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Wanted: A Few Good Goats for Airport Grazing

By Heather Cherone | October 31, 2012 1:47pm
 Goats owned by Lawrence Cihanek eat weeds at the Wilderstein Historic Site in upstate New York.
Goats owned by Lawrence Cihanek eat weeds at the Wilderstein Historic Site in upstate New York.
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Lawrence Cihanek

O’HARE — City officials are looking for a few good goats.

To find an eco-friendly way to keep the weeds and other vegetation under control around the perimeter of O’Hare Airport, city officials are reviewing bids from 11 companies around the country eager to put their goats to work.

The lowest bid — for $19,500 — came from Al Sternweiler, the chef at Lincoln Park restaurant the Butcher & the Burger. He keeps about two dozen goats and other animals at a farm northwest of the city to produce food for the restaurant.

“They graze all the time,” Sternweiler said. “I’ve never done anything like this, but I figure they could help out O’Hare.”

Animal lovers don’t have to fear for the future of the goats if Sternweiler doesn’t win the contract, which is expected to be awarded in the next couple weeks.

“Goat burgers are kind of a hard sell,” Sternweiler said, adding the restaurant mostly uses the animals — which have a reputation for being ornery but always hungry — to make fresh goat milk and cheese.

Sternweiler’s bid is more than $10,000 less than the next lowest proposal for the contract, which seeks between 25 and 80 goats to each clear about 250 square feet of buckthorn, garlic mustard, thistles, poison ivy and ragweed a day for the next year.

“We’re not looking at it as a revenue generator,” Sternweiler said, adding that the restaurant, which has been open for about a year at Armitage and Sheffield avenues, has been very successful. “We make money elsewhere. It’s a marketing tool.”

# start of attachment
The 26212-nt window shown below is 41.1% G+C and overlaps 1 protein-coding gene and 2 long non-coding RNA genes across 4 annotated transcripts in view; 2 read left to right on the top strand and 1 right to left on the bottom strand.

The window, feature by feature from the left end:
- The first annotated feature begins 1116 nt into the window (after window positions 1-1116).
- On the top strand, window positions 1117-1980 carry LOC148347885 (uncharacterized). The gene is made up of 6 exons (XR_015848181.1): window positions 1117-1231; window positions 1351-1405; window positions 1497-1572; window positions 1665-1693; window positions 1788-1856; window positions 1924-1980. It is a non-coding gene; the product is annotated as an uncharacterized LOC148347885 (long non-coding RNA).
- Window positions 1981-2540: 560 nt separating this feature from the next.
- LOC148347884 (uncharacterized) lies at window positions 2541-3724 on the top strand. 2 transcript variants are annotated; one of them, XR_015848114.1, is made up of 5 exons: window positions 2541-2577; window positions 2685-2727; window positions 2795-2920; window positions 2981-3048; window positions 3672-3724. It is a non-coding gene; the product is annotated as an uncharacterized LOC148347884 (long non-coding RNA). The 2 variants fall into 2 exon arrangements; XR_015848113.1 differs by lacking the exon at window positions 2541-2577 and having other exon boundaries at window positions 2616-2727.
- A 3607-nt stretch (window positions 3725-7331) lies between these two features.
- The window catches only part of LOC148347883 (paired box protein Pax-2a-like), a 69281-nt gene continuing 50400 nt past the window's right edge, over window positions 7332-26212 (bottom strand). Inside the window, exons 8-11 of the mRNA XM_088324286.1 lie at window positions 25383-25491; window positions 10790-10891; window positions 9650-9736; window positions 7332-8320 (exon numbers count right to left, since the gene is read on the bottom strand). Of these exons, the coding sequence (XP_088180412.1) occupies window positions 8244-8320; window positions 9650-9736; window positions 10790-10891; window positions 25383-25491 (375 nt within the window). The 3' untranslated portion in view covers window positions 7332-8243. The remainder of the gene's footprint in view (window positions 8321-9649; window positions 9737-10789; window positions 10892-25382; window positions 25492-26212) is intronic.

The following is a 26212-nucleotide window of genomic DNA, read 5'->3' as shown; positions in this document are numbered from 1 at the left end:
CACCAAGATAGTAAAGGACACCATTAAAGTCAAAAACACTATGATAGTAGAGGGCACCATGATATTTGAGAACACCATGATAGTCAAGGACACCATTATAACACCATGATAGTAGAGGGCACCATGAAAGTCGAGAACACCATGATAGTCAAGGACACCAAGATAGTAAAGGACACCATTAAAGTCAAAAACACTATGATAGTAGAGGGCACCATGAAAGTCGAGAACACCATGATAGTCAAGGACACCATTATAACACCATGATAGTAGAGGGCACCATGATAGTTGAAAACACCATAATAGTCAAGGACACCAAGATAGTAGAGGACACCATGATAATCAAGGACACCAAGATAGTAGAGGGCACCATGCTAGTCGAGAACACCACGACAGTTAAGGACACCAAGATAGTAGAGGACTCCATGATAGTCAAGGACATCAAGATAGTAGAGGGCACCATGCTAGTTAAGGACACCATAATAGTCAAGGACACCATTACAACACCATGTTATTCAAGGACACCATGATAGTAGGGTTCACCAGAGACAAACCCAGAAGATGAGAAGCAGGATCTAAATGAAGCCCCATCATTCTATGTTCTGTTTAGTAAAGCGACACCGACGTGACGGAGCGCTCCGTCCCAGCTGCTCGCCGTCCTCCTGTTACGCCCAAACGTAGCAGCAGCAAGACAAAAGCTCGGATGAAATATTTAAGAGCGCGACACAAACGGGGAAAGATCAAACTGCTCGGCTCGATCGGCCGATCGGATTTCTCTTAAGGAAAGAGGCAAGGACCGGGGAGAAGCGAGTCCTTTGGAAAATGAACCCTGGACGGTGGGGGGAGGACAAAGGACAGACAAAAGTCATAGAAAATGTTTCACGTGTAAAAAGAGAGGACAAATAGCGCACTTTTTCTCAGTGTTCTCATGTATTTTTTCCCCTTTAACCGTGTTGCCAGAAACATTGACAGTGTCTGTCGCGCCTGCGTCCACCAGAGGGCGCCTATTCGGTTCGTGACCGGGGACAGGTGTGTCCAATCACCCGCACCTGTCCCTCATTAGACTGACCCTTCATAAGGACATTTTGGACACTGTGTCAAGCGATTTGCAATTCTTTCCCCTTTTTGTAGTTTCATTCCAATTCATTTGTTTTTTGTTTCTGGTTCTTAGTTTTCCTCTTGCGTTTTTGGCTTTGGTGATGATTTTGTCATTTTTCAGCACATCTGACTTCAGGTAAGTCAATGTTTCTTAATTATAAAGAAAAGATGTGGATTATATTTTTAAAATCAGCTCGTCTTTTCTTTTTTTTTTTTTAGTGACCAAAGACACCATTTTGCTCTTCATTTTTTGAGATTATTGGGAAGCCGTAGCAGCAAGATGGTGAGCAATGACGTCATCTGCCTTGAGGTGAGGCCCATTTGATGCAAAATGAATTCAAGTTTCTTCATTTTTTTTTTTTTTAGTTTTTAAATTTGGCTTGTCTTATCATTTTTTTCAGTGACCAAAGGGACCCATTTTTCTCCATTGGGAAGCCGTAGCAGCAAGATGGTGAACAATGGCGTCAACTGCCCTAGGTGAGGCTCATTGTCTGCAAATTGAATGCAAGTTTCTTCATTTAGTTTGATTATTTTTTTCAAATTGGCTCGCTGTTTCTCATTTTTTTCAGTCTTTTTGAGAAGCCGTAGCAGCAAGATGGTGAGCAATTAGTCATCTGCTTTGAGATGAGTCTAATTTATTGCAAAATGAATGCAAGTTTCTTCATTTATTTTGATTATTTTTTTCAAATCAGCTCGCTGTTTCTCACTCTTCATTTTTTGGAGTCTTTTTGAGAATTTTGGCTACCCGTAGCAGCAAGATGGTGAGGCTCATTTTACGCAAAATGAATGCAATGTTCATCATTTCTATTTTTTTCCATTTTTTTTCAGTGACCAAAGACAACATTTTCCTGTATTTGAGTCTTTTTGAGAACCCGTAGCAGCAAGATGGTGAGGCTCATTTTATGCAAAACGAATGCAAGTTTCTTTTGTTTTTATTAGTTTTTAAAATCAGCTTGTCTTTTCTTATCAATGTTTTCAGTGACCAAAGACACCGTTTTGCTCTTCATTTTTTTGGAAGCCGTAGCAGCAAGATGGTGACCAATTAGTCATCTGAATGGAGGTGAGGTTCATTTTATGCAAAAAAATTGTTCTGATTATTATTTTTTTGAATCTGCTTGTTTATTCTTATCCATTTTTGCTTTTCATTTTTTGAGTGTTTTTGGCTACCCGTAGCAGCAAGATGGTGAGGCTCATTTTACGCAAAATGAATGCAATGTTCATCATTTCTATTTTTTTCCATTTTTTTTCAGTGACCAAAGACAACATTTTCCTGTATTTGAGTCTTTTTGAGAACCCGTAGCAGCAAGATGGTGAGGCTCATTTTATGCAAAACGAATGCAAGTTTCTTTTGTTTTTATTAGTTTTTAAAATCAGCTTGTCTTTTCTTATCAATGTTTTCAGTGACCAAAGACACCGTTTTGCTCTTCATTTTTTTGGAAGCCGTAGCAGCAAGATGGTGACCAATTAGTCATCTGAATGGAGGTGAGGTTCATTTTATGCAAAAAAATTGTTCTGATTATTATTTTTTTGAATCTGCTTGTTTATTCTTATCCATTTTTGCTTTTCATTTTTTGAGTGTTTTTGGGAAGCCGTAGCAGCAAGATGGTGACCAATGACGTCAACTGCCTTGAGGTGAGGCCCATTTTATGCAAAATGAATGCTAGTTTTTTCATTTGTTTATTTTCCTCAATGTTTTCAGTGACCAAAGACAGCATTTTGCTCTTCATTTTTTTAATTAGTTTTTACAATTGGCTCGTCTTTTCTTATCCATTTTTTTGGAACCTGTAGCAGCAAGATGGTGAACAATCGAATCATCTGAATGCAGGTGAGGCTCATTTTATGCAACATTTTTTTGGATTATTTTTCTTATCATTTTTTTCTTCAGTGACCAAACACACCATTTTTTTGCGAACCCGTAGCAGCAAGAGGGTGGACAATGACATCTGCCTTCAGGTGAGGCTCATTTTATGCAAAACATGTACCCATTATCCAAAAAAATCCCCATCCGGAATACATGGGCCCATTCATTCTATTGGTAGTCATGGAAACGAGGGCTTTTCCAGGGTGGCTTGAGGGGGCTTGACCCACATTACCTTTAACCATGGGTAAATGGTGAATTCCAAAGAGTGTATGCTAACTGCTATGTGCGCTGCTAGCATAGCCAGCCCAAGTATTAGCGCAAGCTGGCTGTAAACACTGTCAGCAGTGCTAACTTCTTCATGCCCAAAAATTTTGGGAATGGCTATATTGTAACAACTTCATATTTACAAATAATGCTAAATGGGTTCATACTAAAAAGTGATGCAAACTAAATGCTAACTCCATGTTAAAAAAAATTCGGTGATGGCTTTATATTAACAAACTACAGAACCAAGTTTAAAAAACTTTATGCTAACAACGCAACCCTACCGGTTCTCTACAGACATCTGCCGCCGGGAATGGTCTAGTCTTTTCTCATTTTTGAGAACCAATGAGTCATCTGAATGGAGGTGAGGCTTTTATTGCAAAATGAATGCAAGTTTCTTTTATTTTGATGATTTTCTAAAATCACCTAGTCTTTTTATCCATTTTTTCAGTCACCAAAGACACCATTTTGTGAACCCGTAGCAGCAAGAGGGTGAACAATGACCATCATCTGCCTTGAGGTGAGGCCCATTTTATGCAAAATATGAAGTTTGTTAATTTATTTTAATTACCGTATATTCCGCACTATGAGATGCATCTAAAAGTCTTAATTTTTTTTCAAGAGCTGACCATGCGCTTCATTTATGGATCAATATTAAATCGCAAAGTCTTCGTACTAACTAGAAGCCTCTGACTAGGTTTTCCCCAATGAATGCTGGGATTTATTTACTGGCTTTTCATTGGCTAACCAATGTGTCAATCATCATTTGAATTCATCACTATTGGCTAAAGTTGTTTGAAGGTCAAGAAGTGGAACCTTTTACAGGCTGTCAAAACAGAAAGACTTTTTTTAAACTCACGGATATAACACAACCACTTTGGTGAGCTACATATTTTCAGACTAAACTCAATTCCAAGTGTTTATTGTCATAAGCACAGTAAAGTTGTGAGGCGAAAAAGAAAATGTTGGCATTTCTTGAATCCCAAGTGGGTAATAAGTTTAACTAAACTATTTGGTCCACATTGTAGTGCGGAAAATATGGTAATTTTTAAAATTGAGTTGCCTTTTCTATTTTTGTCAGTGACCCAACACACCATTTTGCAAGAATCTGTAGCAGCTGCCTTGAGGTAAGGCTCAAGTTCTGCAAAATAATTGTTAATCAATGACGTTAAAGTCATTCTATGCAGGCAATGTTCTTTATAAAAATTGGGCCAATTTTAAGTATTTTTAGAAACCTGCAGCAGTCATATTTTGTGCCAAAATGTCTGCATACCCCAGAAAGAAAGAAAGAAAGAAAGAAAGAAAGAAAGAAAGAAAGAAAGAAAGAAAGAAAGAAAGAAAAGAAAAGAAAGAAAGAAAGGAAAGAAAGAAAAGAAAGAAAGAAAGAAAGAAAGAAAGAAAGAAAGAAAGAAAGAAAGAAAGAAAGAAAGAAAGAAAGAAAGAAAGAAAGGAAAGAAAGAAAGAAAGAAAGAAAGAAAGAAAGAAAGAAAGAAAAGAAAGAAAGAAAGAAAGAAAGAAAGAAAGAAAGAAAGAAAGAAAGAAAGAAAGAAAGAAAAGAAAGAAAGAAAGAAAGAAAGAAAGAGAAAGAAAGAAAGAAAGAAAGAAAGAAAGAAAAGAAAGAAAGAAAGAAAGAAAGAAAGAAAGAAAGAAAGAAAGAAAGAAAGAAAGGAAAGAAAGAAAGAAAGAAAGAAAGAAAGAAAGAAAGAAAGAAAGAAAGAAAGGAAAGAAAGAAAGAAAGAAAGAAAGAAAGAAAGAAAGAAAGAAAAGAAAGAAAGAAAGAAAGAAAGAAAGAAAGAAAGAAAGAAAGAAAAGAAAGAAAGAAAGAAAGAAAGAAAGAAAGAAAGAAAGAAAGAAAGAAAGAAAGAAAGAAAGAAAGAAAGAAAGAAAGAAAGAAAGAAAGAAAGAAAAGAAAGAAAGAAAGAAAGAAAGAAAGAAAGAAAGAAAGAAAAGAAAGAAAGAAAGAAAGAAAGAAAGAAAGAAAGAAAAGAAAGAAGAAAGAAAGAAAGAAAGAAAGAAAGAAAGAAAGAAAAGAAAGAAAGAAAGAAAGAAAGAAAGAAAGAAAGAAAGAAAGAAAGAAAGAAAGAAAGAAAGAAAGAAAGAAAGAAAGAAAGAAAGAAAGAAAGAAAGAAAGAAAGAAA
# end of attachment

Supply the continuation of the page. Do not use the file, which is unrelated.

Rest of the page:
The highest bid was for $180,000 from Nancy Schwag and Melinda Metlger. Other bidders include companies from South Carolina and Missouri.

Using goats to keep weeds in check may be new to Chicago, but the animals have been used all over the country, including at Google headquarters in Mountain View, Calif.

Despite not being the lowest bidder, Lawrence Cihanek, who runs a goat-grazing business in upstate New York, is confident that he will ultimately get the contract, which specifies that the winner must have experience.

Cihanek’s goats regularly graze near the Verrazano-Narrows Bridge, which connects Brooklyn and Staten Island.

“They're used to the noise and the people,” Cihanek said. “It doesn’t bother them.”

Cihanek bid $96,300 for the contract.

The biggest challenge is to keep the goats from roaming, Cihanek said.

“Goats will stay exactly where you want them to,” Chianek said. “Provided there is enough food. If not, they are industrious characters and they will wander.”

The proposal to use goats at the airport is designed to reduce the use of herbicides and other toxic chemicals, and protect the environment, according to city records.

Douglas Giebel, who owns a landscaping business in suburban Burr Ridge, said he was disappointed to be outbid on the contract. He offered to do the job for $86,020.

Giebel, who grew up on a cattle ranch in Argentina, said he loves the animals, and has about 50 to 60 as pets on a suburban ranch.

“I wanted to do it for the hell of it,” Giebel said. “It’s a great idea.”